The Information and Communication Technology (ICT) is playing a very important role in the progress and advancement in almost all walks of life. The deregulated environment has provided an opportunity to restructure the means and methods of delivery of services in many areas, including the banking sector. The ICT has been a focused issue in the past two decades in Indian banking. In fact, ICTs are enabling the banks to change the way in which they are functioning. Improved customer service has become very important for the very survival and growth of banking sector in the reforms era. The technological advancements, deregulations, and intense competition due to the entry of private sector and foreign banks have altered the face of banking from one of mere intermediation to one of provider of quick, efficient and customer-friendly services. With the introduction and adoption of ICT in the banking sector, the customers are fast moving away from the traditional branch banking system to the convenient and comfort of virtual banking. The most important virtual banking services are phone banking, mobile banking, Internet banking and ATM banking. These electronic channels have enhanced the delivery of banking services accurately and efficiently to the customers. The ATMs are an important part of a bank’s alternative channel to reach the customers, to showcase products and services and to create brand awareness. This is reflected in the increase in the number of ATMs all over the world. ATM is one of the most widely used remote banking services all over the world, including India. This paper analyzes the growth of ATMs of different bank groups in India.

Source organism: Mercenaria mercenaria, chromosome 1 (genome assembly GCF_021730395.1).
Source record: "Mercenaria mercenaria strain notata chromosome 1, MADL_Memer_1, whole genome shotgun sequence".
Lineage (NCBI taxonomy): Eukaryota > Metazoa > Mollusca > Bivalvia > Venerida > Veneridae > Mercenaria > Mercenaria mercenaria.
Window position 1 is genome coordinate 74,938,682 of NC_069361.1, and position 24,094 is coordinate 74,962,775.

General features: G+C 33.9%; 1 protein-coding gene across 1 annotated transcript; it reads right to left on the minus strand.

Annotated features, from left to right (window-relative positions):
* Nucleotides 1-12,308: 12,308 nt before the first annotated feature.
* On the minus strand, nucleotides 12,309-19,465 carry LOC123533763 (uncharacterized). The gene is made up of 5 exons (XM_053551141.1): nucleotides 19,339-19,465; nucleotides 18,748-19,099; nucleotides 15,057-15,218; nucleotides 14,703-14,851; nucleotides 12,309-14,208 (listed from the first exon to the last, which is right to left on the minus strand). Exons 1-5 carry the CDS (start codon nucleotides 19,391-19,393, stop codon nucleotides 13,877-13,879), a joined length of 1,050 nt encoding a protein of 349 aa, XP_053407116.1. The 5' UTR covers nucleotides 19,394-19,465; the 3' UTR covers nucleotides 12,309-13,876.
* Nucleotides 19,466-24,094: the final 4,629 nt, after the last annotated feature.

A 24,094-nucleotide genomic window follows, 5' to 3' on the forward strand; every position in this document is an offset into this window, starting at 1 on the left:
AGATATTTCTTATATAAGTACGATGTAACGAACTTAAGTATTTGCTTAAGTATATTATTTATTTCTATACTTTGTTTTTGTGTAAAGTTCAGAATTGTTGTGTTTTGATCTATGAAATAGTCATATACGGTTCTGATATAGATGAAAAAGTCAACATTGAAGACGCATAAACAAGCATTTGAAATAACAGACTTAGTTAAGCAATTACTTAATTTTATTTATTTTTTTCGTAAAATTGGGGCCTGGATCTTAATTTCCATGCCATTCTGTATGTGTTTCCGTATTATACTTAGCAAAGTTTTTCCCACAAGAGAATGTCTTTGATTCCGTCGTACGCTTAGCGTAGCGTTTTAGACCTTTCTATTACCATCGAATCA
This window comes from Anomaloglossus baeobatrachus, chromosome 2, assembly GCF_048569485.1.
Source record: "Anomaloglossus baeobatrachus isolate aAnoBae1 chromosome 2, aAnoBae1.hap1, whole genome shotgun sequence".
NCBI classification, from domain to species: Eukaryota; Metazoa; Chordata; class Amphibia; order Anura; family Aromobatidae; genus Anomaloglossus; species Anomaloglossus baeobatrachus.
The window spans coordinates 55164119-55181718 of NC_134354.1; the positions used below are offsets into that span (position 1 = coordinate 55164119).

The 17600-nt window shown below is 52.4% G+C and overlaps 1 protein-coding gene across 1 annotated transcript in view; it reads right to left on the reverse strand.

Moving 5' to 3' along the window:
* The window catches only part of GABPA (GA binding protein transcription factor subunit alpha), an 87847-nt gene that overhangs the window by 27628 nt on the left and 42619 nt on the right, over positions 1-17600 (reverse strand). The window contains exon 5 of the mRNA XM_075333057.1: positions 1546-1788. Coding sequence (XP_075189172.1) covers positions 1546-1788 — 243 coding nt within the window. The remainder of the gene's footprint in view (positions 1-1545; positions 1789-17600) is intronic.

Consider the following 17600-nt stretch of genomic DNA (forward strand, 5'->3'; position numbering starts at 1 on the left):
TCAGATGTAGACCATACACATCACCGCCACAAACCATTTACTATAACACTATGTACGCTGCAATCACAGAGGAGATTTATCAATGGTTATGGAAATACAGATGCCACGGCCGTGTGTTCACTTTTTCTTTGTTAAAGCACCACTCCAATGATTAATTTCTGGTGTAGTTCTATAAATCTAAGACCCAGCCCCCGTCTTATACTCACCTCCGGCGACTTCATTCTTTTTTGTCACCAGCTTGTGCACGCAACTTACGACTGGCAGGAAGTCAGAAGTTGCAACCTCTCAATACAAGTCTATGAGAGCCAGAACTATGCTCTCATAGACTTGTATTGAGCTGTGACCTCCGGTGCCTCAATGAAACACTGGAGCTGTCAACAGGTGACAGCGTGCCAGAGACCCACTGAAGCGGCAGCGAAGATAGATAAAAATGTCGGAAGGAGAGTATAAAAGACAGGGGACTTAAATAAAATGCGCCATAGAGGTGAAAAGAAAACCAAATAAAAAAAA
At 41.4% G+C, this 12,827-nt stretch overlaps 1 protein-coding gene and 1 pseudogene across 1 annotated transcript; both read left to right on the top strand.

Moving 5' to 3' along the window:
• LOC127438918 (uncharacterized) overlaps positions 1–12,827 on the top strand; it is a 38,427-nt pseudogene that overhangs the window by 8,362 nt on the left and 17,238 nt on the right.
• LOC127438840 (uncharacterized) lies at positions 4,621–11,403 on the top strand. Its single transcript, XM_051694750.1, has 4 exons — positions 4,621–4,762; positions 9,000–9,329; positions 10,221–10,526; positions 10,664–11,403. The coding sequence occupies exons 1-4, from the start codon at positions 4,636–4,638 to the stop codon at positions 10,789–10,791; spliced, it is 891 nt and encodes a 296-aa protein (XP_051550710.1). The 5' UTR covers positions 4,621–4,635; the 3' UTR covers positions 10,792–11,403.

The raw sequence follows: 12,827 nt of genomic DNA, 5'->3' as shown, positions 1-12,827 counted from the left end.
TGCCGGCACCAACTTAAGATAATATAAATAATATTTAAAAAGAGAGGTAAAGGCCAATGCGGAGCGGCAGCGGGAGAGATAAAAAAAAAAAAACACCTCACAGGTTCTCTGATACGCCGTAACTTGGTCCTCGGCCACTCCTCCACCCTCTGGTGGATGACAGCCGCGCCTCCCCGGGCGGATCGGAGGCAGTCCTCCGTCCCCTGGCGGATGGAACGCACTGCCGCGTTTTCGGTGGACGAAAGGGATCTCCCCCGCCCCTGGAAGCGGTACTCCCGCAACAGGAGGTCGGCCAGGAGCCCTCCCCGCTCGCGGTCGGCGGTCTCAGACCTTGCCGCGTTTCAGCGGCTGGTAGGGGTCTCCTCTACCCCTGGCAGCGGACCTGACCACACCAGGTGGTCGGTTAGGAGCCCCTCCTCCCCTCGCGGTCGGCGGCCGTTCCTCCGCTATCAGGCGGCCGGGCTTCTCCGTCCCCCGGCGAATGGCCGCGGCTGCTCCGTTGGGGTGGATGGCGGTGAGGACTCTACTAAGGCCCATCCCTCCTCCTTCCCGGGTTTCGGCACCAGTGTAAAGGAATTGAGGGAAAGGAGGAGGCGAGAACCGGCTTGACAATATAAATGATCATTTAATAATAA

International Scenario

If ATMs are largely available over geographically dispersed areas, the benefit from using an ATM will increase as customers will be able to access their bank accounts from any geographic location. This would imply that the value of an ATM network increases with the number of available ATM locations, and the value of a bank network to a customer will be determined in part by the final network size of the banking system. The statistical information on the growth of branches and ATM network in select countries.

Indian Scenario

The financial services industry in India has witnessed a phenomenal growth, diversification and specialization since the initiation of financial sector reforms in 1991. Greater customer orientation is the only way to retain customer loyalty and withstand competition in the liberalized world. In a market-driven strategy of development, customer preference is of paramount importance in any economy. Gone are the days when customers used to come to the doorsteps of banks. Now the banks are required to chase the customers; only those banks which are customercentric and extremely focused on the needs of their clients can succeed in their business today.